Skip header and navigation

Refine By

45 records – page 1 of 5.

Alcohol use disorders are associated with increased affective lability in bipolar disorder.

https://arctichealth.org/en/permalink/ahliterature287319
Source
J Affect Disord. 2017 Jan 15;208:316-324
Publication Type
Article
Date
Jan-15-2017
Author
Trine Vik Lagerberg
Sofie Ragnhild Aminoff
Monica Aas
Thomas Bjella
Chantal Henry
Marion Leboyer
Geir Pedersen
Frank Bellivier
Romain Icick
Ole A Andreassen
Bruno Etain
Ingrid Melle
Source
J Affect Disord. 2017 Jan 15;208:316-324
Date
Jan-15-2017
Language
English
Publication Type
Article
Keywords
Adult
Affect
Alcohol-Related Disorders - epidemiology
Bipolar Disorder - epidemiology
Comorbidity
Female
France - epidemiology
Humans
Male
Middle Aged
Norway - epidemiology
Substance-Related Disorders - epidemiology
Tobacco smoking
Young Adult
Abstract
Affective dysregulation is a core feature of bipolar disorder (BD), and inter-episodic affect lability is associated with more severe outcomes including comorbidity. Rates of daily tobacco smoking and substance use disorders in BD are high. Knowledge regarding relationships between affective lability and abuse of the most commonly used substances such as tobacco, alcohol and cannabis in BD is limited.
We investigated whether dimensions of inter-episodic affective lability as measured with the Affective Lability Scale - short form (ALS-SF) were associated with lifetime daily tobacco use or alcohol (AUD) or cannabis use disorders (CUD) in a sample of 372 French and Norwegian patients with BD I and II.
ALS-SF total score and all sub-dimensions (anxiety-depression, depression-elation and anger) were significantly associated with AUD, while only the depression-elation sub-dimension was associated with CUD, after controlling for possible confounders such as gender, age at interview, age at illness onset, BD subtype, duration of illness and other substance use disorders. Daily tobacco smoking was not significantly associated with affective lability.
Data for recent substance use or psychiatric comorbidities such as personality or hyperkinetic disorders were not available, and could have mediated the relationships.
AUD is associated with several dimensions of inter-episodic affective lability in BD, while CUD is associated with increased oscillations between depression and elation only. Increased affective lability may partly explain the increased illness severity of patients with BD and AUD or CUD. Affective lability should be treated in order to prevent these comorbidities.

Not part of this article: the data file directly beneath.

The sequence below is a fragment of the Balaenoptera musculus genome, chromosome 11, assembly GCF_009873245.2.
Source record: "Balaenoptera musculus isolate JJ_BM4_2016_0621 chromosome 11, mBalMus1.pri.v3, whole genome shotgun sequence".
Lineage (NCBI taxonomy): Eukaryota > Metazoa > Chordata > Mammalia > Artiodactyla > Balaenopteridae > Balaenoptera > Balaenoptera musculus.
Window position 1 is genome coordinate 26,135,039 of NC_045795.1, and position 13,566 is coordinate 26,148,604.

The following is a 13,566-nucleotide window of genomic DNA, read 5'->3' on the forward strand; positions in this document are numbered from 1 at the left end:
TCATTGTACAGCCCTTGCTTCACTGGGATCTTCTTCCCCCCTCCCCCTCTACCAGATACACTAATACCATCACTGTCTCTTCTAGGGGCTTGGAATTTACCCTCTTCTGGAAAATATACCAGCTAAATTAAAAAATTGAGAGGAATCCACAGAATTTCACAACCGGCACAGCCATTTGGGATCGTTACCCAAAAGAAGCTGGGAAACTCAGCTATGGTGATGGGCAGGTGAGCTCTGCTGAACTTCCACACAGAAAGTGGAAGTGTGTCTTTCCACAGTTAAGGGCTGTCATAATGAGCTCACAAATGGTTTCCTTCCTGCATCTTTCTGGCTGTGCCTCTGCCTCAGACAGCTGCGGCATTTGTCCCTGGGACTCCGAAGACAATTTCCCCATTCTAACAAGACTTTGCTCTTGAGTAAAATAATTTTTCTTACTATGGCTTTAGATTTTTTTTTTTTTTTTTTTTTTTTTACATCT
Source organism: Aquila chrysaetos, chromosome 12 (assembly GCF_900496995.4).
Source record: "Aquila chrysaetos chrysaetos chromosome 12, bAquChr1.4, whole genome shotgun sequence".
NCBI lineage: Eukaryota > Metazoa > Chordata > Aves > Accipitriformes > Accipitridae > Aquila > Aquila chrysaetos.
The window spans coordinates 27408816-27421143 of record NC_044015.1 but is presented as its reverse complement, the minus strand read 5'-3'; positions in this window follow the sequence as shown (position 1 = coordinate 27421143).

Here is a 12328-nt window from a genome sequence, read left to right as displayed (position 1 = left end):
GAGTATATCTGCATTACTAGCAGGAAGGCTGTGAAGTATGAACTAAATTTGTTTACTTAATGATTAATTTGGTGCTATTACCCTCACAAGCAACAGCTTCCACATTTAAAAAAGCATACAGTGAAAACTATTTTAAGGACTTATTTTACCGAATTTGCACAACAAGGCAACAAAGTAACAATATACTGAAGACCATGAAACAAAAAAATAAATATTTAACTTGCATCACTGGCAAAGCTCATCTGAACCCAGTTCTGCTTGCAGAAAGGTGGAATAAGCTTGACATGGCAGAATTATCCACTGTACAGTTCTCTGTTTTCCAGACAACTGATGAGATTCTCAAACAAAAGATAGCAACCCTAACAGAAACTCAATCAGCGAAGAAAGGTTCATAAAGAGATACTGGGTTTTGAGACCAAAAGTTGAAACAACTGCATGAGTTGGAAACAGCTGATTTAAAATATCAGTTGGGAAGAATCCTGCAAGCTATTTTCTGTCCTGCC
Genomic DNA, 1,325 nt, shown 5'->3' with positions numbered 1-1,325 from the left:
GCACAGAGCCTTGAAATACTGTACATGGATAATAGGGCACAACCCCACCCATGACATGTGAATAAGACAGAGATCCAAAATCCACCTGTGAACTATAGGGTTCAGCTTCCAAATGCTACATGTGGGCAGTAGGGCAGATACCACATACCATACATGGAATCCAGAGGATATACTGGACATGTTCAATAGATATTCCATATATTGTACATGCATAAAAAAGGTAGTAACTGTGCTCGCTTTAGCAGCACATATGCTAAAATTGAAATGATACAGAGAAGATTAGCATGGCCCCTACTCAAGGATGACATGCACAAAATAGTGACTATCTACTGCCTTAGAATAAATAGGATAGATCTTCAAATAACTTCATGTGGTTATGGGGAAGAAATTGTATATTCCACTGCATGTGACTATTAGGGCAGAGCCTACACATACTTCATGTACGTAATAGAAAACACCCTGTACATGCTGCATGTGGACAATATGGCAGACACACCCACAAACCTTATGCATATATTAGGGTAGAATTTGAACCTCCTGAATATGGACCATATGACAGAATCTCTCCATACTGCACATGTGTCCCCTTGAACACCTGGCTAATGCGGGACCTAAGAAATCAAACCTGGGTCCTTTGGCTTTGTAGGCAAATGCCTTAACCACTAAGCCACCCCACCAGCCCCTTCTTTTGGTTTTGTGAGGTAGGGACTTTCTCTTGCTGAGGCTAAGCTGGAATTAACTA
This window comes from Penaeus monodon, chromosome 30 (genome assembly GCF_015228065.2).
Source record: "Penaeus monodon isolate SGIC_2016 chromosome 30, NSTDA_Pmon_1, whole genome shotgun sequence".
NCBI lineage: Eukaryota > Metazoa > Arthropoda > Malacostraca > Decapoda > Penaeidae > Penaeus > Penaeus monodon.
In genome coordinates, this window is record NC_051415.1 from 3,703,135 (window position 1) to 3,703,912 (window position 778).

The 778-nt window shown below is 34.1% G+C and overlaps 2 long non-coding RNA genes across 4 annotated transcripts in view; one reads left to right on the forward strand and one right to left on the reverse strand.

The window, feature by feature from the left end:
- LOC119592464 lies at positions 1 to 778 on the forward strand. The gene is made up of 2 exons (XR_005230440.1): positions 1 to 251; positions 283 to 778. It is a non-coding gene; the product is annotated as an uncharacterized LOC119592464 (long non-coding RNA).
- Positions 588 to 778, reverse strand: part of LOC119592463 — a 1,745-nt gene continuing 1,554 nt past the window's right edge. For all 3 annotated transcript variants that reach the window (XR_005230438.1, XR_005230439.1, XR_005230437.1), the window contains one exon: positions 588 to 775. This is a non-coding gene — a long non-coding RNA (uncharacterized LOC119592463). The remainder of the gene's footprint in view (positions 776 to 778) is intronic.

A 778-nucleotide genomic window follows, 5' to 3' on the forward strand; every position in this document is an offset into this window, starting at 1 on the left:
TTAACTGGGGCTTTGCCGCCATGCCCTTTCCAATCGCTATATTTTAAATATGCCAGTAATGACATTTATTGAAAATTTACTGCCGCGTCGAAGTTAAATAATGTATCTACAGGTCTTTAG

PubMed ID
27810713 View in PubMed
Less detail

Association analysis of ANK3 gene variants in nordic bipolar disorder and schizophrenia case-control samples.

https://arctichealth.org/en/permalink/ahliterature130741
Source
Am J Med Genet B Neuropsychiatr Genet. 2011 Dec;156B(8):969-74
Publication Type
Article
Date
Dec-2011
Author
Martin Tesli
Pernille Koefoed
Lavinia Athanasiu
Morten Mattingsdal
Omar Gustafsson
Ingrid Agartz
Lars M Rimol
Andrew Brown
Katrine V Wirgenes
Lisa-Lena Smorr
Anna K Kähler
Thomas Werge
Ole Mors
Erling Mellerup
Erik G Jönsson
Ingrid Melle
Gunnar Morken
Srdjan Djurovic
Ole A Andreassen
Author Affiliation
Institute of Clinical Medicine, University of Oslo, Oslo, Norway. m.s.tesli@medisin.uio.no
Source
Am J Med Genet B Neuropsychiatr Genet. 2011 Dec;156B(8):969-74
Date
Dec-2011
Language
English
Publication Type
Article
Keywords
Ankyrins - genetics
Bipolar Disorder - genetics
Case-Control Studies
Female
Gene Frequency
Genetic Association Studies
Genetic Predisposition to Disease
Genetic Variation
Genotype
Humans
Iceland
Male
Polymorphism, Single Nucleotide
Scandinavia
Schizophrenia - genetics
Abstract
Genetic variants in ankyrin 3 (ANK3) have recently been shown to be associated with bipolar disorder (BD). We genotyped three ANK3 SNPs previously found to be associated with BD (rs10994336, rs1938526, and rs9804190) in a Scandinavian BD case-control sample (N = 854/2,614). Due to evidence of genetic overlap between BD and schizophrenia (SZ), we also genotyped these three SNPs in a Scandinavian SZ case-control sample (N = 1,073/2,919). Combining our Scandinavian samples with an Icelandic sample (N = 435 BD cases, 651 SZ cases, and 11,491 healthy controls), we found rs10994336 and rs9804190 to be nominally significantly associated with BD in this combined Nordic BD sample (N = 1,289/14,105). Nominal P was 0.015/0.018 (fixed/random effect) for rs10994336 (Bonferroni corrected P = 0.044/0.053) and 0.023 for rs9804190 (Bonferroni corrected P = 0.069). None of the SNPs were significantly associated with SZ in the combined Nordic SZ case-control sample (N = 1,724/14,410). These results further support that ANK3 is a susceptibility gene specific to BD and that more than one risk locus is involved.
PubMed ID
21972176 View in PubMed
Less detail